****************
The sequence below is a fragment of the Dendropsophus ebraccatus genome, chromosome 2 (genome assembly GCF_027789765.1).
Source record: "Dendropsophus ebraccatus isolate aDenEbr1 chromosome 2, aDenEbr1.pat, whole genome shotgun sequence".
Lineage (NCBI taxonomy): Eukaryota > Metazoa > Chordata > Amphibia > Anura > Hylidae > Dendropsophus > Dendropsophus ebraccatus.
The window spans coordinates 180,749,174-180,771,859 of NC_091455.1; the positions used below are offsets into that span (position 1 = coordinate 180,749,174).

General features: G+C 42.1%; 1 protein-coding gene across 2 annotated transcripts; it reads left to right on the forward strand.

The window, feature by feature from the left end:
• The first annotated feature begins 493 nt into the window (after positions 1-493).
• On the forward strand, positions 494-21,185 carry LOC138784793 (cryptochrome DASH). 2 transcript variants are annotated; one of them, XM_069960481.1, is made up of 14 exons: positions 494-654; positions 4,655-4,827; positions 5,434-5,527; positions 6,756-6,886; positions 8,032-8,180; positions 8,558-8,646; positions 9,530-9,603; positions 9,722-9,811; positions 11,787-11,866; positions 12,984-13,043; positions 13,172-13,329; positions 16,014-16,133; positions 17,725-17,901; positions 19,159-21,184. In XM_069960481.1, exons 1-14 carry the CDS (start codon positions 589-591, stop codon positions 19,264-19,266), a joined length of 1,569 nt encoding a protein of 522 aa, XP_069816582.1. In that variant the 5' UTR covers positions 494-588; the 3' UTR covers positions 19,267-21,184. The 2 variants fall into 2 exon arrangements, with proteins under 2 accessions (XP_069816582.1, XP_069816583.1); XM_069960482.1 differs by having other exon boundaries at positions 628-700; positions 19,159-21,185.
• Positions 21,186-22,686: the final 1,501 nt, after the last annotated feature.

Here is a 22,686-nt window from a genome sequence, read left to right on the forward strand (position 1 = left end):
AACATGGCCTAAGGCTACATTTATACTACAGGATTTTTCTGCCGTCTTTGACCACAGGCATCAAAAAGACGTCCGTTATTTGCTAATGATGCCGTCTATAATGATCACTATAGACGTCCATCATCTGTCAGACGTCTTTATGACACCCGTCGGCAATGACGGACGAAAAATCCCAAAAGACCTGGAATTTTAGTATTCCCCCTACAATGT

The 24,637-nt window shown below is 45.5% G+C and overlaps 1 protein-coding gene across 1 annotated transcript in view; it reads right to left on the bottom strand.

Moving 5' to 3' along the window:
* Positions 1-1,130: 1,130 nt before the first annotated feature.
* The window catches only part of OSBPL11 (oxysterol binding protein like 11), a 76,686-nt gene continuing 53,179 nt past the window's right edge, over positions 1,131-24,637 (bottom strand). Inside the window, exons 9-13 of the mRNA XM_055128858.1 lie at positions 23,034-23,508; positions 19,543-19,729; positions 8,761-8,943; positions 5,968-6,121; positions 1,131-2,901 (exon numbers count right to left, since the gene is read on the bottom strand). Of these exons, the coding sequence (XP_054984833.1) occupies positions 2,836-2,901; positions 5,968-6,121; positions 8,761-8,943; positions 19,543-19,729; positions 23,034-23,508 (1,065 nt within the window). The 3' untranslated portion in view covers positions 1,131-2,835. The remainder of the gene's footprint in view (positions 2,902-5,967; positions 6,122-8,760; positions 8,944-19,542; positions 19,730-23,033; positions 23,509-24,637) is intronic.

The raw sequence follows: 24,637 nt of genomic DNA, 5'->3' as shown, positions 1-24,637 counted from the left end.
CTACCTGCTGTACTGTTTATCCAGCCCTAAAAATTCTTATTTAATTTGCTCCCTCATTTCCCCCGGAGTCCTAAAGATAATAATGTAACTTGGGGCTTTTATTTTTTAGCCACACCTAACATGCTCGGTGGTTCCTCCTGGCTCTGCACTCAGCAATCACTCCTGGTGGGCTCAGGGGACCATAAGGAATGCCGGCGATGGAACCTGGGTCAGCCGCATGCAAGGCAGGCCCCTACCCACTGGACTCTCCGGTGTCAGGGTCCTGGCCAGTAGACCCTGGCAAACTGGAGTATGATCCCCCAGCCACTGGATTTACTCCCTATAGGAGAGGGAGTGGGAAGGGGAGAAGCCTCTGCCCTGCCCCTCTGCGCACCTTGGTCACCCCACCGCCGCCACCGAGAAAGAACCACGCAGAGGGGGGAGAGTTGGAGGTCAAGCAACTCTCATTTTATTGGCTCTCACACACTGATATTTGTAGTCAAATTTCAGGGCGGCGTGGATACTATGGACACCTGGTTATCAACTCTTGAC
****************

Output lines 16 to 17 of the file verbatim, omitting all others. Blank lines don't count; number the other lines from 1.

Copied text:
The raw sequence follows: 24,637 nt of genomic DNA, 5'->3' as shown, positions 1-24,637 counted from the left end.
CTACCTGCTGTACTGTTTATCCAGCCCTAAAAATTCTTATTTAATTTGCTCCCTCATTTCCCCCGGAGTCCTAAAGATAATAATGTAACTTGGGGCTTTTATTTTTTAGCCACACCTAACATGCTCGGTGGTTCCTCCTGGCTCTGCACTCAGCAATCACTCCTGGTGGGCTCAGGGGACCATAAGGAATGCCGGCGATGGAACCTGGGTCAGCCGCATGCAAGGCAGGCCCCTACCCACTGGACTCTCCGGTGTCAGGGTCCTGGCCAGTAGACCCTGGCAAACTGGAGTATGATCCCCCAGCCACTGGATTTACTCCCTATAGGAGAGGGAGTGGGAAGGGGAGAAGCCTCTGCCCTGCCCCTCTGCGCACCTTGGTCACCCCACCGCCGCCACCGAGAAAGAACCACGCAGAGGGGGGAGAGTTGGAGGTCAAGCAACTCTCATTTTATTGGCTCTCACACACTGATATTTGTAGTCAAATTTCAGGGCGGCGTGGATACTATGGACACCTGGTTATCAACTCTTGAC